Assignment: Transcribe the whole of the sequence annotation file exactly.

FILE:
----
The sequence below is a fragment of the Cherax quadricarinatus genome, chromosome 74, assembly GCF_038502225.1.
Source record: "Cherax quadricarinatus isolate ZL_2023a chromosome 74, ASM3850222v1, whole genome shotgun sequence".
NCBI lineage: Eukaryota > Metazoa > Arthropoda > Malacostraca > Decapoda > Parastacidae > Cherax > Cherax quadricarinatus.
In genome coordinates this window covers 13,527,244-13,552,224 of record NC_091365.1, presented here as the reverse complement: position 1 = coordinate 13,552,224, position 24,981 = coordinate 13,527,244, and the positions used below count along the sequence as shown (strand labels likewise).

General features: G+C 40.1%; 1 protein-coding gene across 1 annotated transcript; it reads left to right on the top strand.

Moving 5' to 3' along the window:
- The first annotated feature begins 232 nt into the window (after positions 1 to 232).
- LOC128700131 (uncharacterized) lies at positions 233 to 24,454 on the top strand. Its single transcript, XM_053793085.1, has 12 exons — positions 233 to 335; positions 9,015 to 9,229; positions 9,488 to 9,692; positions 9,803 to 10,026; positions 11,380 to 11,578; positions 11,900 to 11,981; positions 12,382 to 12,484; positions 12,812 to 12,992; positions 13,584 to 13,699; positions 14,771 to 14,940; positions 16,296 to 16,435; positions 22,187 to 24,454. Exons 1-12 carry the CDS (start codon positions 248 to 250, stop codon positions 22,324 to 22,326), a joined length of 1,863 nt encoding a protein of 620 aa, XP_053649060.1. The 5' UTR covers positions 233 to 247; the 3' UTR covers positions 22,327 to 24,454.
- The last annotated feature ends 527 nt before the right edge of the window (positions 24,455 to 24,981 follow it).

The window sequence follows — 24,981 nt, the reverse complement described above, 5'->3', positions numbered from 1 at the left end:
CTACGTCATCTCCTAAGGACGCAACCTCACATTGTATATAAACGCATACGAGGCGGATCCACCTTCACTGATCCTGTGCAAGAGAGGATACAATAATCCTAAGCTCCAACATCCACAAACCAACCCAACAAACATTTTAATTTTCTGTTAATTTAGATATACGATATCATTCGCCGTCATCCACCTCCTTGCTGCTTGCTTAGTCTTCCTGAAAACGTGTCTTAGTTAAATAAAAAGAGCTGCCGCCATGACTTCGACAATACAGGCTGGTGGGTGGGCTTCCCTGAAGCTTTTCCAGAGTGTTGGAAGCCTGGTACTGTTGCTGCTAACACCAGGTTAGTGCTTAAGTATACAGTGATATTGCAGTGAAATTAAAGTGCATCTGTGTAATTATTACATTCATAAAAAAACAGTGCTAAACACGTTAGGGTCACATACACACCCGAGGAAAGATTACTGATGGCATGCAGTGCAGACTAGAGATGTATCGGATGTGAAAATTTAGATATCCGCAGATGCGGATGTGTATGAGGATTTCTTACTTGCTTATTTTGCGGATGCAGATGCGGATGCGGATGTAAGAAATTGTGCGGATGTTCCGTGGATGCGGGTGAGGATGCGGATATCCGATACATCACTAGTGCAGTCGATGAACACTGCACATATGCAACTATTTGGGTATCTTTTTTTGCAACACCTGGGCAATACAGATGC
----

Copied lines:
The sequence below is a fragment of the Cherax quadricarinatus genome, chromosome 74, assembly GCF_038502225.1.
Source record: "Cherax quadricarinatus isolate ZL_2023a chromosome 74, ASM3850222v1, whole genome shotgun sequence".
NCBI lineage: Eukaryota > Metazoa > Arthropoda > Malacostraca > Decapoda > Parastacidae > Cherax > Cherax quadricarinatus.
In genome coordinates this window covers 13,527,244-13,552,224 of record NC_091365.1, presented here as the reverse complement: position 1 = coordinate 13,552,224, position 24,981 = coordinate 13,527,244, and the positions used below count along the sequence as shown (strand labels likewise).

General features: G+C 40.1%; 1 protein-coding gene across 1 annotated transcript; it reads left to right on the top strand.

Moving 5' to 3' along the window:
- The first annotated feature begins 232 nt into the window (after positions 1 to 232).
- LOC128700131 (uncharacterized) lies at positions 233 to 24,454 on the top strand. Its single transcript, XM_053793085.1, has 12 exons — positions 233 to 335; positions 9,015 to 9,229; positions 9,488 to 9,692; positions 9,803 to 10,026; positions 11,380 to 11,578; positions 11,900 to 11,981; positions 12,382 to 12,484; positions 12,812 to 12,992; positions 13,584 to 13,699; positions 14,771 to 14,940; positions 16,296 to 16,435; positions 22,187 to 24,454. Exons 1-12 carry the CDS (start codon positions 248 to 250, stop codon positions 22,324 to 22,326), a joined length of 1,863 nt encoding a protein of 620 aa, XP_053649060.1. The 5' UTR covers positions 233 to 247; the 3' UTR covers positions 22,327 to 24,454.
- The last annotated feature ends 527 nt before the right edge of the window (positions 24,455 to 24,981 follow it).

The window sequence follows — 24,981 nt, the reverse complement described above, 5'->3', positions numbered from 1 at the left end:
CTACGTCATCTCCTAAGGACGCAACCTCACATTGTATATAAACGCATACGAGGCGGATCCACCTTCACTGATCCTGTGCAAGAGAGGATACAATAATCCTAAGCTCCAACATCCACAAACCAACCCAACAAACATTTTAATTTTCTGTTAATTTAGATATACGATATCATTCGCCGTCATCCACCTCCTTGCTGCTTGCTTAGTCTTCCTGAAAACGTGTCTTAGTTAAATAAAAAGAGCTGCCGCCATGACTTCGACAATACAGGCTGGTGGGTGGGCTTCCCTGAAGCTTTTCCAGAGTGTTGGAAGCCTGGTACTGTTGCTGCTAACACCAGGTTAGTGCTTAAGTATACAGTGATATTGCAGTGAAATTAAAGTGCATCTGTGTAATTATTACATTCATAAAAAAACAGTGCTAAACACGTTAGGGTCACATACACACCCGAGGAAAGATTACTGATGGCATGCAGTGCAGACTAGAGATGTATCGGATGTGAAAATTTAGATATCCGCAGATGCGGATGTGTATGAGGATTTCTTACTTGCTTATTTTGCGGATGCAGATGCGGATGCGGATGTAAGAAATTGTGCGGATGTTCCGTGGATGCGGGTGAGGATGCGGATATCCGATACATCACTAGTGCAGTCGATGAACACTGCACATATGCAACTATTTGGGTATCTTTTTTTGCAACACCTGGGCAATACAGATGC